NEW YORK -- A senior portfolio manager for one of the nation's largest hedge funds was arrested Friday, accused of making $1.4 million illegally in a widening insider trading probe involving an investment company founded by billionaire businessman Steven A. Cohen.
Michael Steinberg, 41, was arrested at 6 a.m. at his Manhattan home on insider trading charges lodged in an indictment unsealed in U.S. District Court in New York City. A senior portfolio manager at SAC Capital Advisors, he was scheduled to appear in court Friday.
His attorney, Barry Berke, said in a statement that Steinberg "did absolutely nothing wrong." He said Steinberg's trading decisions were based on detailed analysis along with other information he properly obtained.
"Caught in the crossfire of aggressive investigations of others, there is no basis for even the slightest blemish on his spotless reputation," he said.
In a statement, SAC Capital said Steinberg "has conducted himself professionally and ethically during his long tenure at the firm. We believe him to be a man of integrity."
U.S. Attorney Preet Bharara said in a statement that Steinberg "was another Wall Street insider who fed off a corrupt grapevine of proprietary and confidential information cultivated by other professionals who made their own rules to make money. With lightning speed in at least one case, Mr. Steinberg seized on the opportunity to cash in and tried to keep his crime quiet, as charged in the indictment."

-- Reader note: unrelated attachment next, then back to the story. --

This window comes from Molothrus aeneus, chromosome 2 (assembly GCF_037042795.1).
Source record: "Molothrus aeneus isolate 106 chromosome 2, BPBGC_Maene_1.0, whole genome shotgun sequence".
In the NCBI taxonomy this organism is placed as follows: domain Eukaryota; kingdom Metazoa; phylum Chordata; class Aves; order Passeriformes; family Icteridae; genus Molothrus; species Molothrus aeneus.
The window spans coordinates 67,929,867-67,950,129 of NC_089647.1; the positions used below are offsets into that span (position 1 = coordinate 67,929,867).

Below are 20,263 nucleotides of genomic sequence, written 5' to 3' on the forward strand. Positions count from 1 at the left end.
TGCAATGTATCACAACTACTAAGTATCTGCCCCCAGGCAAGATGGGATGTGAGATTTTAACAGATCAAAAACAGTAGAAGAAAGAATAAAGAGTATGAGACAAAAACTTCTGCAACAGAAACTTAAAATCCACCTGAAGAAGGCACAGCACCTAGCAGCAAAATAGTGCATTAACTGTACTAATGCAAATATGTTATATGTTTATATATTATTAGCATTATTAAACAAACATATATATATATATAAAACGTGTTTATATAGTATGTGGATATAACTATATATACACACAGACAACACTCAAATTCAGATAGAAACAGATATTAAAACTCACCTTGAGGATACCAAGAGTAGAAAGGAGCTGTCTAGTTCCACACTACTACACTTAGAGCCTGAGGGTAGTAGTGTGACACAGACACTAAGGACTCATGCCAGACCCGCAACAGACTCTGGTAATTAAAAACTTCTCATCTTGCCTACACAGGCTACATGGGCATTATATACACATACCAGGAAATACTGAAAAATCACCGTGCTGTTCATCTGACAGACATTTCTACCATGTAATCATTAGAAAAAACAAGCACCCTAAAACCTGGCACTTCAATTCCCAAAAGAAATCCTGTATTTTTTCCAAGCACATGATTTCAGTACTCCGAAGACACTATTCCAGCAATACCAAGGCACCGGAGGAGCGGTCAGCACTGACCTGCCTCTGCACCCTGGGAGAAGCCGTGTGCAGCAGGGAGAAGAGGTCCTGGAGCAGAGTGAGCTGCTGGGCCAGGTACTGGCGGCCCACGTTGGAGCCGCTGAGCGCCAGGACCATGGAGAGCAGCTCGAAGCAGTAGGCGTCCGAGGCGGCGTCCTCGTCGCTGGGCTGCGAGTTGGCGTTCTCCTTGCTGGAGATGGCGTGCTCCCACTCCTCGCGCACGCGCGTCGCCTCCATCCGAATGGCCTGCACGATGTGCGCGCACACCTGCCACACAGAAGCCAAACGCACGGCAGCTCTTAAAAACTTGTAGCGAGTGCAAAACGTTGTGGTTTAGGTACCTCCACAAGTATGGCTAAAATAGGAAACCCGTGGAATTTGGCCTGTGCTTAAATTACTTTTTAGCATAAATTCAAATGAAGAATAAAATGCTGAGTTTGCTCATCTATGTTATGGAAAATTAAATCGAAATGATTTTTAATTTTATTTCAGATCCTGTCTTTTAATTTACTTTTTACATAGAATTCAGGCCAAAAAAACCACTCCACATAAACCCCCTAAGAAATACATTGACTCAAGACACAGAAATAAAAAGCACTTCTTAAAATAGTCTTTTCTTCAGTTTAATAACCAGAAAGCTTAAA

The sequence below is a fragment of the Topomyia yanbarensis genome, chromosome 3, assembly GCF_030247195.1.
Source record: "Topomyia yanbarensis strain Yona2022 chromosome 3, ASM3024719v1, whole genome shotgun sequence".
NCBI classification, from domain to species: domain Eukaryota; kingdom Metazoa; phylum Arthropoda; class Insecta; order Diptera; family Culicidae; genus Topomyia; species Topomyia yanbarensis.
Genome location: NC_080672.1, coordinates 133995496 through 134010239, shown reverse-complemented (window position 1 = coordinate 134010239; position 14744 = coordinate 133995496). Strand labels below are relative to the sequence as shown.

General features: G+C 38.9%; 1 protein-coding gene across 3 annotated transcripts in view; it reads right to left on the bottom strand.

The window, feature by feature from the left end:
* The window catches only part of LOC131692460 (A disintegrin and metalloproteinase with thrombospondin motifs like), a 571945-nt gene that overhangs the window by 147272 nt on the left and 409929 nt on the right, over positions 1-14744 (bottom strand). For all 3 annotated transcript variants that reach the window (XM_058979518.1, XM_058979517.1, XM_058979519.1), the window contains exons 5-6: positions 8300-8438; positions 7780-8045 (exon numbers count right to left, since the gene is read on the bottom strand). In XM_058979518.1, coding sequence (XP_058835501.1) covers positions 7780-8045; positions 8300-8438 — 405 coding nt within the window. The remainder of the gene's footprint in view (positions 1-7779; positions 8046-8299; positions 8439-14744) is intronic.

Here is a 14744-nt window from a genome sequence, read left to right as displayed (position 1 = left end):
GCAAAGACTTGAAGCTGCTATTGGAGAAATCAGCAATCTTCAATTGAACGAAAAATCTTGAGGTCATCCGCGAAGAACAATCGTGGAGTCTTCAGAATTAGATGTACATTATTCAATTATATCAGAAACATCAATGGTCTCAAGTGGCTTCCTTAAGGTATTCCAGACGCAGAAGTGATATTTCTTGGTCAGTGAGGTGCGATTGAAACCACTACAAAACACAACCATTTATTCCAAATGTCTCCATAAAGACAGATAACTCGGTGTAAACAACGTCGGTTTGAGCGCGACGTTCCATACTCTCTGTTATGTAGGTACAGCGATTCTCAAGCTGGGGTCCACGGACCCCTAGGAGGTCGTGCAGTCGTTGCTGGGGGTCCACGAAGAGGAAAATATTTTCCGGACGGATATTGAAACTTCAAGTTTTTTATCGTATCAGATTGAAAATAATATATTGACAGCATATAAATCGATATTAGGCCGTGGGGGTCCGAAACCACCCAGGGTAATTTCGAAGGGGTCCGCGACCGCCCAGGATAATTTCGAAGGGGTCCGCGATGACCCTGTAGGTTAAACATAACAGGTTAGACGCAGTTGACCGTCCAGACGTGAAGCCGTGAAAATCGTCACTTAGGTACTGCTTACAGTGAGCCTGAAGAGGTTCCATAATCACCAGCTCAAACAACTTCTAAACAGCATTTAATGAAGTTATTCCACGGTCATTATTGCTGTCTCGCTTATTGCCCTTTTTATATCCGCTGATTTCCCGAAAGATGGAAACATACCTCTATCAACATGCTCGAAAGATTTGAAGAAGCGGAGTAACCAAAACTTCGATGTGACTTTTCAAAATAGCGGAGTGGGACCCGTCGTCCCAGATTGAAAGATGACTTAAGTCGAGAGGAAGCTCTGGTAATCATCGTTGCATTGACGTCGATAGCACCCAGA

George Venizelos, head of the FBI's New York office, said the arrest was the latest in an FBI probe that has resulted in more than 70 arrests.
"Mr. Steinberg was at the center of an elite criminal club, where cheating and corruption were rewarded," he said. "Research was nothing more than well-timed tips from an extensive network of well-sourced analysts."
At least four other people associated with the Stamford, Conn.-based firm have been arrested over a period of about four years.
The arrest of Steinberg and the January arrest of a former hedge fund portfolio manager for an affiliate of Cohen's firm has increased speculation that the government is taking a hard look at the practices of the billionaire hedge fund owner. In the January case, Cohen is repeatedly referenced as a "Hedge Fund Owner" in a criminal complaint. He has not been charged in the case and SAC spokesman Jonathan Gasthalter has said the company and Cohen are cooperating with the inquiry and "are confident that they have acted appropriately."
In the latest case, Steinberg is charged with conspiracy to commit securities fraud and four counts of securities fraud, accused of using inside information as he made trades involving Dell Inc. and Nvidia Corp. securities. If convicted, he could face up to 85 years in prison.
Civil charges against Steinberg also were filed by the Securities and Exchange Commission.
On March 15, the SEC said that two affiliates of SAC Capital Advisors would pay more than $614 million in what federal regulators called the largest insider trading settlement ever. The settlement is subject to court approval.